Otesha is currently producing a ‘how to guide’ for organisations and individuals looking to set up their own social enterprise. In the meantime, you can find out about funding opportunities and advice from our friends at UnLtd and the Young Foundation. If you have a social enterprise that you’d like us to share as a case study, get in touch with Claire at clairea@otesha.org.uk.

Social enterprise means nothing without social protection

1st August 2012 by

We’re very excited about a new stream of work that we’re developing here at Otesha, under our Green Jobs programme. We are developing a new Green Enterprise project, which will create an innovative community hub where unemployed young people can access training, work experience, mentorship, and support to develop their own environmental enterprises.

Woohoo! Awesome! Green! Young people! Social enterprise! It’s got all the lovely buzzwords, which is why we’re so excited. But, as we enter into this new field of work, we remain mindful of a few key things, namely, that social enterprise doesn’t mean very much without social protection.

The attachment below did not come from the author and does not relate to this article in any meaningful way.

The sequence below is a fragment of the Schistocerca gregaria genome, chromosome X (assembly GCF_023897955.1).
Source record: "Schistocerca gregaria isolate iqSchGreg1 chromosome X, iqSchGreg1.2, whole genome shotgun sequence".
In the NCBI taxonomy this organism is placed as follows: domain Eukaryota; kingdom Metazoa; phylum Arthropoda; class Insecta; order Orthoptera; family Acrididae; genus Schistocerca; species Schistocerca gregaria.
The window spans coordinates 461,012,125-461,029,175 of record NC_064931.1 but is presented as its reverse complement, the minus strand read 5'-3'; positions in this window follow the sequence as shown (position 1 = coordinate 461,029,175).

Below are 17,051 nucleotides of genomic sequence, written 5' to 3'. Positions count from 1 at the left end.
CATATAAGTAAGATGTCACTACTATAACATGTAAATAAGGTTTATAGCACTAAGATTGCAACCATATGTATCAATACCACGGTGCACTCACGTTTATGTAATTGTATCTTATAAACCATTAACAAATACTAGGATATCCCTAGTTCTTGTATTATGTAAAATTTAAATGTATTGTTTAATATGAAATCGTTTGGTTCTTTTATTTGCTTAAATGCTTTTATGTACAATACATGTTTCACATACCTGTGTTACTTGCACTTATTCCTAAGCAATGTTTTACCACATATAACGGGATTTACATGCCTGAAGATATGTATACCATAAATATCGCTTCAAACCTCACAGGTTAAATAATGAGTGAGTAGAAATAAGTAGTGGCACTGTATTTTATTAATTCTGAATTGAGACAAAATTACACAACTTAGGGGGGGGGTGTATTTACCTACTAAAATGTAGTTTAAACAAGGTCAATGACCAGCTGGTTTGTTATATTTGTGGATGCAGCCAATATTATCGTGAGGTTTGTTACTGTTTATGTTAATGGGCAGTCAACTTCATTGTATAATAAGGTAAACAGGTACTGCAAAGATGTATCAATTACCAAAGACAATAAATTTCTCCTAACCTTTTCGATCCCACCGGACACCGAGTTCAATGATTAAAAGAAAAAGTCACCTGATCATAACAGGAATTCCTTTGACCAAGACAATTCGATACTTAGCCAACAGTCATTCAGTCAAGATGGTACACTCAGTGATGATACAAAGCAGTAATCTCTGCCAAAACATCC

In the current climate, with over one million young people unemployed, the world of enterprise offers some amazing opportunities. The generation just graduating into the labour market have, in many ways, a flexibility and freedom that no other working generation has seen. Due to the rise of portfolio careers, to remote and collective working, the nature and culture of work in the 21st century over the coming years could be radically different to what has gone before. And the current generation of young people could be at the vanguard of this shift, developing new organisations with innovative structures, flexible working patterns, and of course, delivering sustainable services and products.

But, before organisations like ourselves race to tell young people about this bright new future, we must be clear about what is not on offer, or what might be endangered. Because this bright future relies on a complex web of social protections to make it viable for a large number of self-employed people to go into the world and set up their own enterprises. Things like a thriving national health service, strong unions, a benefits scheme that actually works, public pensions, and good childcare provision.